Authorities began investigating after some of Rivers' clients complained to the South Carolina Bar Association. Between 2006 and 2012, prosecutors say more than 100 of his firms' clients were defrauded of more than $3.3 million.
Authorities say Rivers settled personal injury cases but didn't tell his clients or medical providers about the settlement money, which he kept. Prosecutors say that action left Rivers' clients still owing money for treatments they had received.
Prosecutors say Rivers' law partner committed suicide during the investigation. Rivers faces up to 20 years in prison and a fine of $250,000 when he's sentenced.
Lawyers convicted of child pornography charges will automatically be disbarred and prohibited from practicing law in California, the state Supreme Court ruled Thursday.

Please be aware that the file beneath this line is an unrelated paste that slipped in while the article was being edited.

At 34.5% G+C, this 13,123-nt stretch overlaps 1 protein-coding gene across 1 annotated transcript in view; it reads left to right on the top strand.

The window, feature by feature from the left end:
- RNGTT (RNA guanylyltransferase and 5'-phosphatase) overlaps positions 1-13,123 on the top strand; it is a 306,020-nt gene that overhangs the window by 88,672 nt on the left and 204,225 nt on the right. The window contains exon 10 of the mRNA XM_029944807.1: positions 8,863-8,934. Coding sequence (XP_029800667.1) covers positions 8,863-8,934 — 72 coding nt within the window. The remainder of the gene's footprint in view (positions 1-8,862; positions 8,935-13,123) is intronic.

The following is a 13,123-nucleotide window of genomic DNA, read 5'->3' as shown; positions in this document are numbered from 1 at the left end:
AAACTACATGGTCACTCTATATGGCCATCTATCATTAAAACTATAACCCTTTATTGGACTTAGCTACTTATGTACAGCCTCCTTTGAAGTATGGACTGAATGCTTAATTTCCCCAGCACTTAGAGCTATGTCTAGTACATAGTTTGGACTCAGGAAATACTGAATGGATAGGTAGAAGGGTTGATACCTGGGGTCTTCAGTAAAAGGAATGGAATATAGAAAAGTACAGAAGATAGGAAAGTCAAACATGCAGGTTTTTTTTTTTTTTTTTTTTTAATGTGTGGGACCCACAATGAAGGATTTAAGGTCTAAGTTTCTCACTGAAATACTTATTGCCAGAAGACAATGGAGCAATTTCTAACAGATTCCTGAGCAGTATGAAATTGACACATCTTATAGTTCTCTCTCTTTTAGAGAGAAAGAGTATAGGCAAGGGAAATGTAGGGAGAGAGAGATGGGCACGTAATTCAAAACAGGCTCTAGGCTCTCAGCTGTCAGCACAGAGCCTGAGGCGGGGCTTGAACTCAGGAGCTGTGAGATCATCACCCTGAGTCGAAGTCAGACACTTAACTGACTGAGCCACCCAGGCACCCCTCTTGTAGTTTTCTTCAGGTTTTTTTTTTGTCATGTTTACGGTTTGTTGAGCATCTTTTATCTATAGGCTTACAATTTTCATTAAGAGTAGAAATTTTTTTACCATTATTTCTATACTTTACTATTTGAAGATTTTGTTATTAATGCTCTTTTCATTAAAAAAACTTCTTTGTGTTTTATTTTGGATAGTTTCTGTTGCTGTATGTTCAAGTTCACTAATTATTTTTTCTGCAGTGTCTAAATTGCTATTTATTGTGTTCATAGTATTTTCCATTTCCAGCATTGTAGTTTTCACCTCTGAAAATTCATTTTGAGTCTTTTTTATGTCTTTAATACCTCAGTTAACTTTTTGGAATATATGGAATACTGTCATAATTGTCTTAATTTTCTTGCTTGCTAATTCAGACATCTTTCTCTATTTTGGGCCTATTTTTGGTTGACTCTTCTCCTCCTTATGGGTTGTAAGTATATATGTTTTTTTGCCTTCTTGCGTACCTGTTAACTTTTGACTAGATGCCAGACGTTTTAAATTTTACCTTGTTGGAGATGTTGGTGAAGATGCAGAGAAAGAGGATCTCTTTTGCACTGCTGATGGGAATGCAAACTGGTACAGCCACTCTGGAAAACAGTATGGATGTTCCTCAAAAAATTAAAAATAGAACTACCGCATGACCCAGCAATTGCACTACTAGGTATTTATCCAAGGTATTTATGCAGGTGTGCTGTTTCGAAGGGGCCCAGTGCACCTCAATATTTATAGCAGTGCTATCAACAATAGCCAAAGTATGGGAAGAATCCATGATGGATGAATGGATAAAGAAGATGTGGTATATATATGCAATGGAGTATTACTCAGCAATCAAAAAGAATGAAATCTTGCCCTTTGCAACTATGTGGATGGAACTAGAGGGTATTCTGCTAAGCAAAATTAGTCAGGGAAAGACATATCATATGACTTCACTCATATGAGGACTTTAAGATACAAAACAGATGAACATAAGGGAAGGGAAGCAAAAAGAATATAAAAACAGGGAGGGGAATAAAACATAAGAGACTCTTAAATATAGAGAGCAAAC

Deciding the fate of an Orange County lawyer whose license was suspended after he pleaded guilty to having child porn at his home, the court said that keeping sexual images of children constitutes an act of moral turpitude that makes an attorney unfit for the legal profession.
"The knowing possession of child pornography is a serious breach of the duties of respect and care that all adults owe to all children, and it shows such a flagrant disrespect for the law and for societal norms, that continuation of a convicted attorney's State Bar membership would be likely to undermine public confidence in and respect for the legal profession," Justice Carol Corrigan wrote in the opinion.